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– by Stefan Wilhelmy
In many German cities, up to 40 % of the citizens are from families with migration histories: Schoolchildren in Aachen.
"It is becoming ever more important for local authorities to consider the interests of diverse social groups."
ENGAGEMENT GLOBAL’s “Service agency Communities in One World” SKEW published a report on Migration and Municipal Development this year. How are both issues related?
Many local governments want to engage in development affairs or are already doing so. Some start municipal partnerships, others implement fair trade policies or participate in international networks. Since such commitments usually depend heavily on citizens’ participation, local governments should involve residents with migration histories, who are 30 to 40 % of the population in many German cities. Immigrants play another important role, moreover: they act as bridge builders, because they often possess special intercultural competence and understand their country of origin, its customs and language.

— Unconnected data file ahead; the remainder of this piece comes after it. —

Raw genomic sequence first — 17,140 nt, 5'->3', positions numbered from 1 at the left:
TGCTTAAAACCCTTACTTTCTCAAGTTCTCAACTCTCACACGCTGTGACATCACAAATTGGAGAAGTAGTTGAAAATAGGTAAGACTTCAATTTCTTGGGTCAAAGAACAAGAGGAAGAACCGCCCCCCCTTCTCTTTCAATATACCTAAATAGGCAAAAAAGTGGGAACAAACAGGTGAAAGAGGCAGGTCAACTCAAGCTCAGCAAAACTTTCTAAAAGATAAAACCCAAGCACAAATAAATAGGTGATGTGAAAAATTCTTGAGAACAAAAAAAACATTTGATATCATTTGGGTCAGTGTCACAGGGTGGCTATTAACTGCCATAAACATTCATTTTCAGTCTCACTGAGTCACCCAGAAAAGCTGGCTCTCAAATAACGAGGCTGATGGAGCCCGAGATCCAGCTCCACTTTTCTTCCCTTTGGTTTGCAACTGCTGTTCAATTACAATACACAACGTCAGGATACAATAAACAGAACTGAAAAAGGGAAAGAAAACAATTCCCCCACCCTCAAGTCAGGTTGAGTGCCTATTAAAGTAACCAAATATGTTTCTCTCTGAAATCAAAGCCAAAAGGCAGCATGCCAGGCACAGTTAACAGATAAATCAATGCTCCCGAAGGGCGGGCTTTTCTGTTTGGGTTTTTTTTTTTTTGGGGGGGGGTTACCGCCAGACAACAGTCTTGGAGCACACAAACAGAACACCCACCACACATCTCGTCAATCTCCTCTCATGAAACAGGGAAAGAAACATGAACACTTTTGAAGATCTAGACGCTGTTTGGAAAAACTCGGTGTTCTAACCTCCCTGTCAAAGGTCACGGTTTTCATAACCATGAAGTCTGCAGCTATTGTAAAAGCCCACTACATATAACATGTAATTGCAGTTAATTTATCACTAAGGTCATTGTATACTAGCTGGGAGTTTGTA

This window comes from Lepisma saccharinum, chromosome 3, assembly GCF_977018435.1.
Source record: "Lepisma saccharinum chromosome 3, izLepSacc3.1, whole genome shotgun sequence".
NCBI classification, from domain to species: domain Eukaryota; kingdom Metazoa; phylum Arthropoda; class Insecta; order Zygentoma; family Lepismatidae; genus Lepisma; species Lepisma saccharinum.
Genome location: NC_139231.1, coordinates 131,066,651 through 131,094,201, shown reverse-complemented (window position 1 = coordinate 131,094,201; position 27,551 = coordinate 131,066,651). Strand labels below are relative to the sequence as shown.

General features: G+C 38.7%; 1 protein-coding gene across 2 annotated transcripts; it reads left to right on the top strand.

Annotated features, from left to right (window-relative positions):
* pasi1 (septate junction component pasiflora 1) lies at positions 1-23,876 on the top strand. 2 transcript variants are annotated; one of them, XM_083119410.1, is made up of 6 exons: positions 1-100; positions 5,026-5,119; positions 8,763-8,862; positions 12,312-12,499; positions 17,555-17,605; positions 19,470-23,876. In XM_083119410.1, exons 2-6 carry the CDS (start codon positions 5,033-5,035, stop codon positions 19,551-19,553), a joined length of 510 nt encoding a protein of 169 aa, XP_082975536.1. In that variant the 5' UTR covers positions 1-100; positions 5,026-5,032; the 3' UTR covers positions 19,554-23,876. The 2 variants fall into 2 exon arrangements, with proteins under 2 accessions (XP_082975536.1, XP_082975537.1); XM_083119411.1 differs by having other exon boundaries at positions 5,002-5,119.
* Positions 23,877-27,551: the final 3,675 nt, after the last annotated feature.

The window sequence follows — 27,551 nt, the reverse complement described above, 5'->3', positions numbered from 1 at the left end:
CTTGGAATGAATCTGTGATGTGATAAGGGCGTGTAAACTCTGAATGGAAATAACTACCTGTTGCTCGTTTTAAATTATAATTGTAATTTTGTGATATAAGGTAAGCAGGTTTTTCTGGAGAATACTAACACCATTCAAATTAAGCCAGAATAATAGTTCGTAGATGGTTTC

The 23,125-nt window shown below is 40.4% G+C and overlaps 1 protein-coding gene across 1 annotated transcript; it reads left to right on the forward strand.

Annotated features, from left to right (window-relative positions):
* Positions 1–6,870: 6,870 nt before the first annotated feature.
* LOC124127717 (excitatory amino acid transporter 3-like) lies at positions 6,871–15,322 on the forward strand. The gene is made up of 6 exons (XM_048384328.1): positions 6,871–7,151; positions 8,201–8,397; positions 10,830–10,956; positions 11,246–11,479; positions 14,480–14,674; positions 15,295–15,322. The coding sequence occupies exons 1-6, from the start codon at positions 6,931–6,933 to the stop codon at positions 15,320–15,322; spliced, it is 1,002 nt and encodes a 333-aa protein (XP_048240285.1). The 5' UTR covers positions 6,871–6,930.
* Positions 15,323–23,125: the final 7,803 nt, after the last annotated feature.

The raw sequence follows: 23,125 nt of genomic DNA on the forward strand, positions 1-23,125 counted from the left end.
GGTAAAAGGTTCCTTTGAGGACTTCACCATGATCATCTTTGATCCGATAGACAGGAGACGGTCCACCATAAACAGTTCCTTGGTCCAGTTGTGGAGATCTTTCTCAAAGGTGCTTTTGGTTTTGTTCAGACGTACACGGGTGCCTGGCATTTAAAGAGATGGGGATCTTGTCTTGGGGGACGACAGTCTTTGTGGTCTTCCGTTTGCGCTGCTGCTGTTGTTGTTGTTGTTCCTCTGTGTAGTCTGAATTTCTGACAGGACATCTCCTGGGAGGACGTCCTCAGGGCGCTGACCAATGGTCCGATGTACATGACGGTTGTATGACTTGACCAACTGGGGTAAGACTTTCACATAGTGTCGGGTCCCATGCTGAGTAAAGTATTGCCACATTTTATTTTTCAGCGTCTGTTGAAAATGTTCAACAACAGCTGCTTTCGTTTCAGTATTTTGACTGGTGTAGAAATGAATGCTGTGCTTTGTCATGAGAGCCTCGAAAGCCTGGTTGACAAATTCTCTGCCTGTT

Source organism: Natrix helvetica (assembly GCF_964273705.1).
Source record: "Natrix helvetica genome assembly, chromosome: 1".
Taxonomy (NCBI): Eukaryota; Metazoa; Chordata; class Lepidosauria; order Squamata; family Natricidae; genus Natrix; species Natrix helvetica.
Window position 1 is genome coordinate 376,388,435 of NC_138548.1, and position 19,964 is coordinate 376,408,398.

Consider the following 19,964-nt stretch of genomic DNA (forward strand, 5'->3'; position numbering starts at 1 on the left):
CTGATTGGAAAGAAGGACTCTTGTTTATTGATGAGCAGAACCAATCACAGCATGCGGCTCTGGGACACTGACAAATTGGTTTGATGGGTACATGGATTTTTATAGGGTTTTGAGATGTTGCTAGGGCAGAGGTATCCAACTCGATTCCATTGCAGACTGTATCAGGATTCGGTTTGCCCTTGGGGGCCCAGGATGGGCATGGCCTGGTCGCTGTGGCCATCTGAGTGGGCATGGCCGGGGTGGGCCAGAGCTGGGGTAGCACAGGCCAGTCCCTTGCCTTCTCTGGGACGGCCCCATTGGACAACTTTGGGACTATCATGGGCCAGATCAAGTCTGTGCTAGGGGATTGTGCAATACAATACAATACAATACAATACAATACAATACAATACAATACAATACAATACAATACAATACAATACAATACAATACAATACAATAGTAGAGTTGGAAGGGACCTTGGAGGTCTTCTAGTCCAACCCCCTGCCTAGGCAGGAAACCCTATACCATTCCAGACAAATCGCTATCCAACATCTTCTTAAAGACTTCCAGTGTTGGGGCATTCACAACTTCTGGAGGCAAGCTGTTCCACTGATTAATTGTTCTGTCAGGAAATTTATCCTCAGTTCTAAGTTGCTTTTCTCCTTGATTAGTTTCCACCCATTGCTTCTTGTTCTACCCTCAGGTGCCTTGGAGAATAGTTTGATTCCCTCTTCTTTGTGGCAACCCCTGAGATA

The recent report is an update of a study first published in 2007. What was the original idea?
SKEW’s mandate is to support municipalities that want to be active in development affairs. Back then, we assumed that municipal authorities could add value if they cooperated with citizens with migration histories. To test the thesis, we commissioned research and started a pilot project with five model towns. The idea was to put migrants’ organisations in touch with One World initiatives, German civil society groups that promote development. Moreover, we wanted municipal offices for international affairs to interact more closely with those in charge of migration. Usually, these offices do not coordinate their action much.
How did you encourage exchange between the local governments and the people?
For two years, we organised networking workshops with all relevant parties. In addition, we offered the municipalities support for drafting brochures with information about all institutions and voluntary associations involved in related matters. Doing so was particularly successful in Kiel. Our report shows, however, that for municipal authorities to become active incentives given by the national and federal state levels matter too. The idea must have been to start tangible projects or spur change in some other way.
Did you succeed?